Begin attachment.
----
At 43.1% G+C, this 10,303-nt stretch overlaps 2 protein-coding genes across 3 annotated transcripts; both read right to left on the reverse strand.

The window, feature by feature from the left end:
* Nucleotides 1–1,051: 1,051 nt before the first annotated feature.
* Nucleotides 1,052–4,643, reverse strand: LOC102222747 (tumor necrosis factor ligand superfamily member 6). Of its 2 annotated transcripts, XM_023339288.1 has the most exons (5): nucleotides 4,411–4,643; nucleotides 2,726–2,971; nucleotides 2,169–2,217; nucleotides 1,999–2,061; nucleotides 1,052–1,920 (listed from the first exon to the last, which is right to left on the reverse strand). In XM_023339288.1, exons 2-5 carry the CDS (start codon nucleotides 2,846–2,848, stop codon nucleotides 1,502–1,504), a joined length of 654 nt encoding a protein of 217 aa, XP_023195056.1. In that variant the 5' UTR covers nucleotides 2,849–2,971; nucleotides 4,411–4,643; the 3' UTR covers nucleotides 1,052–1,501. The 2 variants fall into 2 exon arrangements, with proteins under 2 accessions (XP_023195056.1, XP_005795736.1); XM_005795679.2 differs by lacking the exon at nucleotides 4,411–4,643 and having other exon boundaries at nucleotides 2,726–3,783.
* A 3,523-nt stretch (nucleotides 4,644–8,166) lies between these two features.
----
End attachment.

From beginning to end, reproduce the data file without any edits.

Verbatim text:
At 43.1% G+C, this 10,303-nt stretch overlaps 2 protein-coding genes across 3 annotated transcripts; both read right to left on the reverse strand.

The window, feature by feature from the left end:
* Nucleotides 1–1,051: 1,051 nt before the first annotated feature.
* Nucleotides 1,052–4,643, reverse strand: LOC102222747 (tumor necrosis factor ligand superfamily member 6). Of its 2 annotated transcripts, XM_023339288.1 has the most exons (5): nucleotides 4,411–4,643; nucleotides 2,726–2,971; nucleotides 2,169–2,217; nucleotides 1,999–2,061; nucleotides 1,052–1,920 (listed from the first exon to the last, which is right to left on the reverse strand). In XM_023339288.1, exons 2-5 carry the CDS (start codon nucleotides 2,846–2,848, stop codon nucleotides 1,502–1,504), a joined length of 654 nt encoding a protein of 217 aa, XP_023195056.1. In that variant the 5' UTR covers nucleotides 2,849–2,971; nucleotides 4,411–4,643; the 3' UTR covers nucleotides 1,052–1,501. The 2 variants fall into 2 exon arrangements, with proteins under 2 accessions (XP_023195056.1, XP_005795736.1); XM_005795679.2 differs by lacking the exon at nucleotides 4,411–4,643 and having other exon boundaries at nucleotides 2,726–3,783.
* A 3,523-nt stretch (nucleotides 4,644–8,166) lies between these two features.